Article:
Some might say that all the fuss around big data and crunched algorithms has rushed the era of ‘gut feeling’ business decision-making to its end. Yet again, maybe it hasn’t. Take a look around and you will see the by-products of instinctive decision-making almost everywhere. Frankly, as part of the marketing crowd, it’s shocking to witness major business decisions (yes, I mean those in which big sums are at stake) still being made exclusively by gut instinct by so many stakeholders. In 2015, the gut feeling institution is still alive and kicking. 

Emotion vs. logic; Intuition vs. professional notions. These contrasting pairs have governed the way a new business direction gets the go-ahead in the past few decades. And that proves, once and for all, that one cannot exist without the other: intuition and emotional intelligence should always work side-by-side with data in shaping the future of a business. An entrepreneur’s experience is something that can hardly be replaced, any bulky sets of data one would have.

However, a healthy balance between data and intuition is hard to be found. It’s not just about the tools that grant access to data (or lack of them). Nowadays, us marketers have more tools at hand to help take informed decisions than we could ever dream of: traffic analytics, social media monitoring apps, PR audits, email marketing reports. 

We don’t measure what really matters. And we don’t simplify our lives while measuring.

Most frequent problems that prevent marketers from connecting data with real life business goals are:

Too much complexity. Dedicated marketing tools like Google Analytics or Moz are a goldmine which best shines when you know how to exploit it. Trouble is that they also come with a steep learning curve, which can be a challenge for newbie marketers – so they quit measuring altogether. 

Hiatus between business goals and marketing goals. So many marketers settle on “likes” or “shares” as their primary goal and scope in life. Failing to see beyond a definite set of metrics towards the end result and the real worth of marketing activities is a dead end for profitability – and finally throws a bad image on the profession in itself. 

Lack of confidence in VoC (voice of the customer). This is mostly a plague of non-marketing-minded entrepreneurs, who tend to overlook the crowd’s opinion in favour of their own best guess. Of course, on the other hand a good skill to have is discernment in knowing when to listen to your customers and when not to (Henry Ford — “If I had asked people what they wanted, they would have said faster horses.”)

Keep it simple; do not throw away the idea of measurement just because you aren’t comfortable with the tools you use, but rather try to choose more practical and straightforward ones. Keep it real, when mining for data don’t wander too far from the goals that bring you profit. And always strive to know your public, their needs and wants. People’s expectations and buying behaviour is something that can never be guessed or predicted accurately. Therefore, assessing it simply relies on cold, hard data.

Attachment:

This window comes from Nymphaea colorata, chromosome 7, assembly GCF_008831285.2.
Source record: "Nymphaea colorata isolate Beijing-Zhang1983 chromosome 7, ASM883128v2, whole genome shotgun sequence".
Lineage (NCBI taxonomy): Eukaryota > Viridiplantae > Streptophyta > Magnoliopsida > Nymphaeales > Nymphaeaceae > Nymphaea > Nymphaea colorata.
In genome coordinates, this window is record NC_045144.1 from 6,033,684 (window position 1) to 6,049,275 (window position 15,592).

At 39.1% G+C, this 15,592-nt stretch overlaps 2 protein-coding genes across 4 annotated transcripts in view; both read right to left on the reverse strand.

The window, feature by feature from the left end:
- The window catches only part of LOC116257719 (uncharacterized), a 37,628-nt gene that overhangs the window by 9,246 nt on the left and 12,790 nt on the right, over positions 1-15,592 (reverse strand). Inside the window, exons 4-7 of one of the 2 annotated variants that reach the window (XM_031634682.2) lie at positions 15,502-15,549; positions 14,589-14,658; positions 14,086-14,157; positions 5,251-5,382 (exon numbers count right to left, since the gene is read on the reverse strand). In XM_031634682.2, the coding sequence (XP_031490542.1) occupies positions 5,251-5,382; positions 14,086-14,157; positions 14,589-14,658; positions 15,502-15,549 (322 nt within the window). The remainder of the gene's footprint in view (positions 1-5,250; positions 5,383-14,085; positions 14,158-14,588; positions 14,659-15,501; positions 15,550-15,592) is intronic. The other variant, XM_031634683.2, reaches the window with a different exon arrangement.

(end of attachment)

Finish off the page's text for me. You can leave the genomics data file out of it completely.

Customer surveys to the rescue

Surveys are among marketers’ favourite tools for conducting online market research, according to a recent study by ExactTarget. They are easy to build and administer, they bring in both quantitative and qualitative data, and they are hard to beat in terms of customer interaction.

The three main areas of marketing where surveys can be employed with great success are:

Product innovation

When considering a new line of business, launching a new product feature or simply positioning on a virgin market, a wise marketer does a business demographic survey first. This helps assess the characteristics of the given market and their needs and wants, to help shape the first phase of product innovation. If there is some existing audience, use surveys to tackle their reaction to the new line of business you are thinking about implementing.

Conversion rate optimisation

On the road to A/B testing a landing page or an email, formulating strong hypothesis is a must. Website surveys help you assess the interests of your public, that can guide the A/B split experiment towards attaining your goals by tackling the most urgent needs and wants.

Voice of the customer

What works? What doesn’t? Would you be willing to recommend our service to others? These are survey questions that help leverage the VoC. The campaign of ING insurance while rebranding into NN has incorporated great examples of ‘Net Promoter Score’ surveys that achieved two goals: make people feel informed and involved in the change, and help the marketing crew shape further campaigns with the right messages.

Most frequent situations where gut feeling wins as far as surveys are concerned are: lack of traffic and/or survey sample, status quo bias, complex of authority. However, you can overcome all of these obstacles with the right tools and some guidance.